In the 2009 comedy-drama City Island, the story revolves around situations that arise from the secrets a family keeps from one another. The comedy part of this drama comes forward when the film audience sees members of the Rizzo family moving in circles to hide the same secret — Joyce hides her smoking by doing it in her car, Vince smokes with his head through a cupola in the roof of the family home, and daughter Vivian goes to great lengths to hide her suspension from the university for, of course, smoking (something a little more potent than Virginia tobacco). When the film approaches its climax after approximately 90 minutes, the family members stop lying to one another, let their devotion come to the surface, and the family extends to include additional characters in its fold, and all grow closer as a result of supplanting truth for lies.
City Island and Broken River have nothing in common with one another, save the fact that they chronicle families whose members lie to each other. That, and the fact that if this were an exercise in Reader Response theory (which, I suppose, it is in a rather haphazard manner), one invoked the other in this reader’s mind. The film is a comedy in the truest sense, in which the characters triumph over unhappy circumstances as a means to positive change. The novel, not so much. As both a mystery and a psychological thriller, Broken River delivers the best that both genres have to offer, and as good literature should, it delivers in a fresh and innovative way.
The family of Karl, Eleanor, and 12-year-old Irina moves into a renovated house where over a decade earlier, two brutal murders occurred. The murderers were never apprehended. Perfect setting for a mystery. Add to this a family with secrets, each telling lies to the other (lies that set sinister consequences in motion), and you have a psychological thriller. Arching over all of this, add a mysterious “Observer,” who sees all but is incapable of agency. (Critics and graduate students will, I have no doubt, write theses about this “Observer” — in my reading, the Observer is quite simply us, the Readers. We see the consequences of every action but are incapable of changing the narrative.)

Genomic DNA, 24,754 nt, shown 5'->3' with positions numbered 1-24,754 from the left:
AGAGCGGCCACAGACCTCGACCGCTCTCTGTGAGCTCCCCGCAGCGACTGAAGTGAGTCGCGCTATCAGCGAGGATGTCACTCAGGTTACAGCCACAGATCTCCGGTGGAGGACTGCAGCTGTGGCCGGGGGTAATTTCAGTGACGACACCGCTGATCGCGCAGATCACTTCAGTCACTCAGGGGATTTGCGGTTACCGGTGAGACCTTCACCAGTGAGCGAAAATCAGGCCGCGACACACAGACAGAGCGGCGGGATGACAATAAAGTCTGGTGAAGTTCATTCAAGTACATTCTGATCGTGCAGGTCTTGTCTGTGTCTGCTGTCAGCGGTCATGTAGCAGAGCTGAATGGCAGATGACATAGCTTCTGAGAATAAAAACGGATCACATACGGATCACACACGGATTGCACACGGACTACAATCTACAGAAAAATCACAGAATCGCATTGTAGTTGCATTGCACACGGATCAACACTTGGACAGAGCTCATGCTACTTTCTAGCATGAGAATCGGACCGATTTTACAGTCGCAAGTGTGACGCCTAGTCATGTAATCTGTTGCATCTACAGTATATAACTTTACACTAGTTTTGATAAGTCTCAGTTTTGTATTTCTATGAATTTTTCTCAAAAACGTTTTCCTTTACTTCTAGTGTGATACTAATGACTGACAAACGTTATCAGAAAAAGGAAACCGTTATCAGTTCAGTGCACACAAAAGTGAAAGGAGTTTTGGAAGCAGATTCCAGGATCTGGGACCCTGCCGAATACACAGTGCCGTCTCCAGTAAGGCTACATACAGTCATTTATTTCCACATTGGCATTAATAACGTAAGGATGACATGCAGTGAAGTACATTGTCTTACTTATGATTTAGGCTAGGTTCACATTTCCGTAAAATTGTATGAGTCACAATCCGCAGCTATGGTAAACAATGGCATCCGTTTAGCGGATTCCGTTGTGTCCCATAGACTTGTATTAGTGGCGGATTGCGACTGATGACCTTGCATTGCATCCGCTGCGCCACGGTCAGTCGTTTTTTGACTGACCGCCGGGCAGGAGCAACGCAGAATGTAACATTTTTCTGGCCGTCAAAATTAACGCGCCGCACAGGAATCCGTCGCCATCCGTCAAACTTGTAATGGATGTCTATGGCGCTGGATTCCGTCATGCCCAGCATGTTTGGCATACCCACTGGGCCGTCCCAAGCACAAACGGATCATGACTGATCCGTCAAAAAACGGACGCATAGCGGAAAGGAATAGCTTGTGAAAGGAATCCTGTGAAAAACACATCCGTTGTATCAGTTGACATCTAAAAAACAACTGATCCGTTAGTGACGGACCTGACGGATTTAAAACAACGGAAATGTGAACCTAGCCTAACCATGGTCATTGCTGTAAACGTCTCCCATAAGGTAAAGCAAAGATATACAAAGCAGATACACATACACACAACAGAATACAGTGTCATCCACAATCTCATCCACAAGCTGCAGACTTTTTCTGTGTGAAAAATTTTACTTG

In City Island each lie leads the family nearer to the dramatic climax in which all is resolved. As the story climbs to this point, even the most unconventional character traits are embraced with acceptance and compassion. Young son Vinnie’s sexual fetish (Feederism) is accepted by his neighbor as a sign of his generous and nurturing spirit, reinforced when Vinnie actually establishes a healthy relationship with a plump classmate. In contrast, the dramatic climax in Broken River, while not a tragedy in the traditional sense, builds on a shaky foundation of lies and secrets that leads to a series of tragic events. Karl’s compulsions nearly destroy his family, Eleanor’s anger and frustration turned inward nearly kill her, and Irina’s innocent obsession with the decade-old murder nudges the killers back into deranged and deadly action against characters with only the most tenuous connections to the house.
Through the Observer, the reader knows what the characters cannot, and like a train gathering breakneck speed, the action moves toward a blood-chilling and surprising conclusion as all of the tracks converge. A spectacular thriller, written on multiple levels and filled with wry observations of human nature and human frailty.
Thank you, Graywolf Press, for the Advance Reader copy!